CDLV (F XIII, 29)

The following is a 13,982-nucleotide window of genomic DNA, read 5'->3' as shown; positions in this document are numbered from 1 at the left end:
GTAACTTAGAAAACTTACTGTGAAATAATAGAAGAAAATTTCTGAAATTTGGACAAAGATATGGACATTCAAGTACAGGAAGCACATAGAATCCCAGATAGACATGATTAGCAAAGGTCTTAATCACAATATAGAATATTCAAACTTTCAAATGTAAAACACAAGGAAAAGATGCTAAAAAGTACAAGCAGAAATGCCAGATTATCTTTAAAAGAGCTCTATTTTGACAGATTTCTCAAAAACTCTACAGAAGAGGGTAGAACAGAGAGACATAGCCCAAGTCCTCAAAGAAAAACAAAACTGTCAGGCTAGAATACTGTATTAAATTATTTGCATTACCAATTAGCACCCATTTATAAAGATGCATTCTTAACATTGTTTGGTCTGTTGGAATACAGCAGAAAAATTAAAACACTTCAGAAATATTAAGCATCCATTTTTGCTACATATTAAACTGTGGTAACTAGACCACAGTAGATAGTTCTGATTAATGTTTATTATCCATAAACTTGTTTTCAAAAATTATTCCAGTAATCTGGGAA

TO L. MUNATIUS PLANCUS (IN AFRICA)1 I have no doubt of your knowing that, among the connexions bequeathed to you by your father, there was no one more closely united to you than myself, not only for the reasons which give an appearance of close attachment, but also for those which are kept in operation by actual intimacy and association, which you know to have existed between me and your father in the highest degree and with the greatest mutual gratification. Starting from that origin my personal affection enhanced the ancestral friendship, and the more so that I perceived, as soon as your time of life admitted of your forming an independent judgment as to the value you should attach to this or that person, that I at once began to receive from you marks of respect, regard, and affection. To this was added the bond—in itself no slight one—of common studies, and of such studies and accomplishments as, in their very nature, serve to bind together men who have the same tastes in close ties of intimacy also. I imagine you must be waiting to see to what this elaborate prelude is tending. To begin with, let me assure you that this resume' of facts has not been made by me without good and sufficient reason. I am exceedingly intimate with C. Ateius Capito. You know what the ups and downs of my fortunes have been. In every position of honour or of difficulty of mine, Capito's courage, active assistance, influence, and even money were ever at my service, supplied my occasions, and were ready for every crisis. He had a relation named Titus Antistius. While this man was serving in Macedonia as quaestor, according to the lot, and had had no successor appointed, 2 Pompey arrived in that province at the head of an army. Antistius could do nothing. For if he had had things his own way, there is nothing he would have preferred to going back to Capito, for whom he had a filial affection, especially as he knew how much he valued Caesar and had always done so. But, being taken by surprise, he only engaged in the business as far as he was unable to refuse. When money was being Coined at Apollonia, I cannot say that he presided at the mint, nor can I deny that he was engaged in it; but it was not for more than two or three months. After that he held aloof from the camp: he avoided official employment of every sort. I would have you believe me on this point as an eye-witness: for he used to see my melancholy during that campaign, he used to talk things over with me without reserve. Accordingly, he withdrew into hiding in central Macedonia at as great a distance as he could from the camp, so as to avoid not only taking command in any department, but even being on the spot. After the battle he retired to Bithynia to a friend's house named Aulus Plautius. When Caesar saw him there he did not say a single rough or angry word to him; and bade him come to Rome. Immediately after that he had an illness from which he never recovered. He arrived at Corcyra ill, and there died. By a will which he had made at Rome in the consulship of Paulus and Marcellus, 3 Capito was made his heir to five-sixths of his estate: as regards the other sixth, the heirs were men whose share may be confiscated without a word of complaint from anyone. That amounts to thirty sestertia. 4 This is a matter for Caesar to consider. But in the name of our ancestral friendship, in the name of our mutual affection, in the name of our common studies and the close identity in the whole current of our existence, I do ask and entreat you, my dear Plancus, with an anxiety and warmth beyond which I cannot go in any matter, to exert yourself, to put out your best energies, and to secure that by my recommendation, your own zeal, and Caesar's indulgence, Capito may obtain possession of his kinsman's legacy. Everything that I could possibly have got from you in this your hour of highest favour and influence, I shall regard you as having voluntarily bestowed upon me, if I obtain this object. There is a circumstance, of which Caesar has the best means of judging, which I hope will assist you-Capito always shewed respect and affection for Caesar. But Caesar can himself bear witness to this: I know the excellence of his memory: so I don't give you any instructions. Do not pledge yourself to Caesar on Capito's behalf, any farther than you shall perceive that he remembers. For my part, I will submit to you what I have been able to put to the test in my own case: you must judge of its importance for yourself. You are not ignorant of the side and the cause which I have supported in politics, by the aid of what individuals and orders I have maintained myself, and by whom I have been fortified. Believe me when I say this: if I have done anything in the late war itself which was not quite to Caesar's taste—though I am well aware that Caesar knows me to have done so quite against my will—I have done it by the advice, instigation, and influence of others. But in so far as I have been more moderate and reasonable than anyone else of that party, I have been so by the influence of Capito more than anyone else: and if my other connexions had been like him, I should perhaps have done the State some good, certainly I should have done a great deal to myself. If you accomplish this object, my dear Plancus, you will confirm my expectations as to your kind feeling towards myself, and you will by your eminent service have bound Capito himself to you as a friend—a man of the most grateful and obliging disposition, and of the most excellent character.